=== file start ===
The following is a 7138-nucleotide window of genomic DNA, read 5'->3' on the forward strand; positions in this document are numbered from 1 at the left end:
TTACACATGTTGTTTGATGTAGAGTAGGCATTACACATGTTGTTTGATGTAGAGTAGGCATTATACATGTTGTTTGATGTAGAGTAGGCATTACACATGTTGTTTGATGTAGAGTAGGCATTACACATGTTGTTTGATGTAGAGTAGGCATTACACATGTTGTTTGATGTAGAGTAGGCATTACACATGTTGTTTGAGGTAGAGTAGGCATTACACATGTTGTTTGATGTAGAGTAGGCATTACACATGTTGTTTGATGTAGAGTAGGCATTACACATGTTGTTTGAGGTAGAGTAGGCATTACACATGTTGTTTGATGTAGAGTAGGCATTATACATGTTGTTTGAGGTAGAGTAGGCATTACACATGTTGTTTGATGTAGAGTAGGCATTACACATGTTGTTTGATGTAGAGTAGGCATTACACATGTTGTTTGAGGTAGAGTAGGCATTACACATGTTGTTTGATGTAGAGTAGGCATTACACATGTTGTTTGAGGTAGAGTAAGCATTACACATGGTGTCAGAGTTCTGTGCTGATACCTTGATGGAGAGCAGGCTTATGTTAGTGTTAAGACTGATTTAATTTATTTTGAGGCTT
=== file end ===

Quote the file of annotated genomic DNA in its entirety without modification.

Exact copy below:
The following is a 7138-nucleotide window of genomic DNA, read 5'->3' on the forward strand; positions in this document are numbered from 1 at the left end:
TTACACATGTTGTTTGATGTAGAGTAGGCATTACACATGTTGTTTGATGTAGAGTAGGCATTATACATGTTGTTTGATGTAGAGTAGGCATTACACATGTTGTTTGATGTAGAGTAGGCATTACACATGTTGTTTGATGTAGAGTAGGCATTACACATGTTGTTTGATGTAGAGTAGGCATTACACATGTTGTTTGAGGTAGAGTAGGCATTACACATGTTGTTTGATGTAGAGTAGGCATTACACATGTTGTTTGATGTAGAGTAGGCATTACACATGTTGTTTGAGGTAGAGTAGGCATTACACATGTTGTTTGATGTAGAGTAGGCATTATACATGTTGTTTGAGGTAGAGTAGGCATTACACATGTTGTTTGATGTAGAGTAGGCATTACACATGTTGTTTGATGTAGAGTAGGCATTACACATGTTGTTTGAGGTAGAGTAGGCATTACACATGTTGTTTGATGTAGAGTAGGCATTACACATGTTGTTTGAGGTAGAGTAAGCATTACACATGGTGTCAGAGTTCTGTGCTGATACCTTGATGGAGAGCAGGCTTATGTTAGTGTTAAGACTGATTTAATTTATTTTGAGGCTT